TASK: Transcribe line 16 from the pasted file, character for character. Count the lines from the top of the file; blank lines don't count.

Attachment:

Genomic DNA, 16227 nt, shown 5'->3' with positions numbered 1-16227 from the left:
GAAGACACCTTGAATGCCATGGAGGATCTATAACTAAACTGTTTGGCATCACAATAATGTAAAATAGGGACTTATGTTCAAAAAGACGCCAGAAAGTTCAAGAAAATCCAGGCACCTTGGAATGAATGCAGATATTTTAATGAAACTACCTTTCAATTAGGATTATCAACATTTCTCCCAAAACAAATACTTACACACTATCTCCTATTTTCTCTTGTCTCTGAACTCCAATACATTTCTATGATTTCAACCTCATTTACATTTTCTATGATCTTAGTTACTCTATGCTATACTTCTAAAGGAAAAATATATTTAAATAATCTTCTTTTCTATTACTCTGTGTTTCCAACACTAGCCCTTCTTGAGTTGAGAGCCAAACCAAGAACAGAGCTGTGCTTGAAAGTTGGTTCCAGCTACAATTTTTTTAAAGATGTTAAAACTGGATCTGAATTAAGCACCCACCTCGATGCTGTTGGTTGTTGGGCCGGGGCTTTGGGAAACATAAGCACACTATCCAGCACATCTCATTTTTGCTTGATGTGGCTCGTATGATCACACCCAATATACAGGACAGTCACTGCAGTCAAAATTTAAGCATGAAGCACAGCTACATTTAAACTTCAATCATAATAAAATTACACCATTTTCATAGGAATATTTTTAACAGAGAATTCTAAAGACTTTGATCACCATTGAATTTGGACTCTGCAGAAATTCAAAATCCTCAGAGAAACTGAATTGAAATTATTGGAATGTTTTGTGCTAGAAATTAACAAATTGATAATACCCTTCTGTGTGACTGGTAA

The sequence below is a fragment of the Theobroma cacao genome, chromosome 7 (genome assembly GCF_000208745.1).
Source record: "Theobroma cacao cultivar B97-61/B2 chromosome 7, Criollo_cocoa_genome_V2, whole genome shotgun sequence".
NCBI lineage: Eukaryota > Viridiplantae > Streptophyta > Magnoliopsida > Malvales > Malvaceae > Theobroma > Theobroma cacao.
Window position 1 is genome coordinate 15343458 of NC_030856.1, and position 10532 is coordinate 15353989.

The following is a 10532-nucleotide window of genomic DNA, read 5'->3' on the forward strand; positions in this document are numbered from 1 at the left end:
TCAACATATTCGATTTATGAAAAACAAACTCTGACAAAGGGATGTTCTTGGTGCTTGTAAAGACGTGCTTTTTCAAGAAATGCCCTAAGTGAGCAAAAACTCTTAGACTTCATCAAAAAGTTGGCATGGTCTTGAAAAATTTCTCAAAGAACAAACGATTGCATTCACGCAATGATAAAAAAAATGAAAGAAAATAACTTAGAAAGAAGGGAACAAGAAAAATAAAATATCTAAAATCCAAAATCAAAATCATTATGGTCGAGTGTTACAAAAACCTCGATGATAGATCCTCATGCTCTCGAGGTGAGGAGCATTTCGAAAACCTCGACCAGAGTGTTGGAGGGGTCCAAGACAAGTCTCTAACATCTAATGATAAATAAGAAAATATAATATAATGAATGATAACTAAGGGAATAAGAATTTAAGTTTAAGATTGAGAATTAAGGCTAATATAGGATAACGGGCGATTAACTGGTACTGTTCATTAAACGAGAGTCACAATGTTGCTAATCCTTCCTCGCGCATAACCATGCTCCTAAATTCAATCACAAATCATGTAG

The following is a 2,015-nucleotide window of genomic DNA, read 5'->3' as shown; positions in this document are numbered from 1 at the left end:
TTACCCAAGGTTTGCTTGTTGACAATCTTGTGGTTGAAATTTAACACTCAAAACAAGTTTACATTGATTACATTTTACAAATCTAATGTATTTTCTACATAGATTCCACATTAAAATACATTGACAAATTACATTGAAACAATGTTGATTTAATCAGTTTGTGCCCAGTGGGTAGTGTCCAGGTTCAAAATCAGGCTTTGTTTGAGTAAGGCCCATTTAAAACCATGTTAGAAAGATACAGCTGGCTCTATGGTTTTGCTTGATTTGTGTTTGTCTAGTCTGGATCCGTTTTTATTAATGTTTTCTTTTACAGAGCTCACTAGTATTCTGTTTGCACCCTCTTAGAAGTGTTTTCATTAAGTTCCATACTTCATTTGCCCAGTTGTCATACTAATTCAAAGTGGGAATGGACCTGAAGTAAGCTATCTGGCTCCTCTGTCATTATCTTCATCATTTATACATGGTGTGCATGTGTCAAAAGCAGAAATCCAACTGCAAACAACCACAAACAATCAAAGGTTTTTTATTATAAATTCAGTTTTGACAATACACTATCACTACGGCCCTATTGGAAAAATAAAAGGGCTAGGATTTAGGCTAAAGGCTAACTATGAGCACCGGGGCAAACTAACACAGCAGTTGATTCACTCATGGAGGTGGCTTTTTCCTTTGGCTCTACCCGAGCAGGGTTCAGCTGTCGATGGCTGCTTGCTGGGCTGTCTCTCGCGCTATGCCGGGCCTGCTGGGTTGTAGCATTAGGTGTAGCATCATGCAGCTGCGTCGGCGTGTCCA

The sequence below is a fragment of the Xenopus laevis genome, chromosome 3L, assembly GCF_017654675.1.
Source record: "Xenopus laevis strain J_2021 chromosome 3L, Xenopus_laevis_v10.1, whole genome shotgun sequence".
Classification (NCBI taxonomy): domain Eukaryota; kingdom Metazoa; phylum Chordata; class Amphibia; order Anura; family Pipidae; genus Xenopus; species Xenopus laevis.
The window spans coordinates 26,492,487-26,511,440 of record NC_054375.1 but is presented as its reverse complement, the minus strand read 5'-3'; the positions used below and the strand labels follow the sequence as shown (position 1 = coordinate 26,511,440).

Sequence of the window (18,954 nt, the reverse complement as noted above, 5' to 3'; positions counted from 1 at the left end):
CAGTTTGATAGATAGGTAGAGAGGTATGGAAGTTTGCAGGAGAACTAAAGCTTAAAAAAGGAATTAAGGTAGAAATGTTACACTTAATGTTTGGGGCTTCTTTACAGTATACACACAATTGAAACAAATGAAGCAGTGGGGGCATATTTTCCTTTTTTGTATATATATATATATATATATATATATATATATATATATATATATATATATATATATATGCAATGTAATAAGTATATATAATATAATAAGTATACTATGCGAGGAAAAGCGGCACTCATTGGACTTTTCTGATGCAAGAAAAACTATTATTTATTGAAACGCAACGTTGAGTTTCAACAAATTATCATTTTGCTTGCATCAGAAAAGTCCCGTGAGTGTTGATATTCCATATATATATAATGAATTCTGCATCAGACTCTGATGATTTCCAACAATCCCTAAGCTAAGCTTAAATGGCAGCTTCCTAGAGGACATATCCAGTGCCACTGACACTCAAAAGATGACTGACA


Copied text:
CAGTTTGATAGATAGGTAGAGAGGTATGGAAGTTTGCAGGAGAACTAAAGCTTAAAAAAGGAATTAAGGTAGAAATGTTACACTTAATGTTTGGGGCTTCTTTACAGTATACACACAATTGAAACAAATGAAGCAGTGGGGGCATATTTTCCTTTTTTGTATATATATATATATATATATATATATATATATATATATATATATATATATATATATATGCAATGTAATAAGTATATATAATATAATAAGTATACTATGCGAGGAAAAGCGGCACTCATTGGACTTTTCTGATGCAAGAAAAACTATTATTTATTGAAACGCAACGTTGAGTTTCAACAAATTATCATTTTGCTTGCATCAGAAAAGTCCCGTGAGTGTTGATATTCCATATATATATAATGAATTCTGCATCAGACTCTGATGATTTCCAACAATCCCTAAGCTAAGCTTAAATGGCAGCTTCCTAGAGGACATATCCAGTGCCACTGACACTCAAAAGATGACTGACA